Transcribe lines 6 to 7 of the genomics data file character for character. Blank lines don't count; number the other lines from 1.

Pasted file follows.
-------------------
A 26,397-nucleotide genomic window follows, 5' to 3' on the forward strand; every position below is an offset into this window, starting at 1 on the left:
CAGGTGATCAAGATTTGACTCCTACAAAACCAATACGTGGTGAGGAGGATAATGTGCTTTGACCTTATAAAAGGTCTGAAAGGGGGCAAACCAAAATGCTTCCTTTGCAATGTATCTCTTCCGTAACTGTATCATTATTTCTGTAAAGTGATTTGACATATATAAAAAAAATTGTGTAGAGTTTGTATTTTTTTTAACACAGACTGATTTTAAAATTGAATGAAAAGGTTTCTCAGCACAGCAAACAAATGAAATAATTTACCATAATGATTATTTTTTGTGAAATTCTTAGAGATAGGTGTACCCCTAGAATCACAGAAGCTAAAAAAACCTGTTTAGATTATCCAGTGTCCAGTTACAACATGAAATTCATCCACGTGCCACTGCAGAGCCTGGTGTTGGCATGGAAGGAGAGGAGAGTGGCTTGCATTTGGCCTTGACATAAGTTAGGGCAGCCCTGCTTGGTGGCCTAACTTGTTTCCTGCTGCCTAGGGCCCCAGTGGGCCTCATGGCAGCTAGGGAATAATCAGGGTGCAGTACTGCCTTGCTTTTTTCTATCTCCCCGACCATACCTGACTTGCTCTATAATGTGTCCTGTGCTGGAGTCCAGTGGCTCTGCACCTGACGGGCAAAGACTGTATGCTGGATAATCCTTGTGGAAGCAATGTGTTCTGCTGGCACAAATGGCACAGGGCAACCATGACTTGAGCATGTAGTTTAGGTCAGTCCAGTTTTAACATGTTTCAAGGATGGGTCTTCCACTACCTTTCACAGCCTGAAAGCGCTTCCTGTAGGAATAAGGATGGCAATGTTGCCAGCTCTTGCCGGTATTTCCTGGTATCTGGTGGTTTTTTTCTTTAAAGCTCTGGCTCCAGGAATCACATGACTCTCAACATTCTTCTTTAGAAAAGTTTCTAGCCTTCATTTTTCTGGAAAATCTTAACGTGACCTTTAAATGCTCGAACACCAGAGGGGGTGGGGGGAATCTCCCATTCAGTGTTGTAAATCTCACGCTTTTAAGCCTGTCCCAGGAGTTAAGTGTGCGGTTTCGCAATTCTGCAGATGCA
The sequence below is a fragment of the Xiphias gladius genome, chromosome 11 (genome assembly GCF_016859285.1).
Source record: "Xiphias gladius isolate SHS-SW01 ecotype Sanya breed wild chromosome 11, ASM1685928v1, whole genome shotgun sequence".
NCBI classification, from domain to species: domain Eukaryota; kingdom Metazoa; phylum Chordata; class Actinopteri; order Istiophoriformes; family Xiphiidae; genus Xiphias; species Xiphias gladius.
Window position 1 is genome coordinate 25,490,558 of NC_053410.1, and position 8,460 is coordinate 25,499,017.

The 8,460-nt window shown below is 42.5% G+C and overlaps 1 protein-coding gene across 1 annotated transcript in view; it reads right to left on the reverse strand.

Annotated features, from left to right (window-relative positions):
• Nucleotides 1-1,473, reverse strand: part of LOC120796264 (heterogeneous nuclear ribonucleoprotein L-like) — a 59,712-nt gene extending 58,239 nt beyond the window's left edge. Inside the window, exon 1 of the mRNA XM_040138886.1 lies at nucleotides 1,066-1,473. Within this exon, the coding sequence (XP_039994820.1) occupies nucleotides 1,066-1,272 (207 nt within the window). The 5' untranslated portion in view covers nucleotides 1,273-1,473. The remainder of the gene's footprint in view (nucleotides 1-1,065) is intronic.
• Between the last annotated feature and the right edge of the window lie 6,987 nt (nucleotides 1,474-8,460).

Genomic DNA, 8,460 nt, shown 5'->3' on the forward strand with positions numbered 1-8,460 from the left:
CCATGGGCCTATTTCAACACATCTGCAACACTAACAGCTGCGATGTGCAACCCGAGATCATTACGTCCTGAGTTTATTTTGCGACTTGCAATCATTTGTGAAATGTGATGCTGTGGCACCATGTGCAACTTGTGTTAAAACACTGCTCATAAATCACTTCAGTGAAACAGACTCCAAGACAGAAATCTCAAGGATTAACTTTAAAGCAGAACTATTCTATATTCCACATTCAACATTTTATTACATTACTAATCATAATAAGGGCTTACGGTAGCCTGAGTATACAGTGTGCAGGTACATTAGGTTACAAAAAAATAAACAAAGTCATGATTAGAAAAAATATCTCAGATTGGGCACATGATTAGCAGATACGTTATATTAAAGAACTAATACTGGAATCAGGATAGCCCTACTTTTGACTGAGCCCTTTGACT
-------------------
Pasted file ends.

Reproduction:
Window position 1 is genome coordinate 25,490,558 of NC_053410.1, and position 8,460 is coordinate 25,499,017.

The 8,460-nt window shown below is 42.5% G+C and overlaps 1 protein-coding gene across 1 annotated transcript in view; it reads right to left on the reverse strand.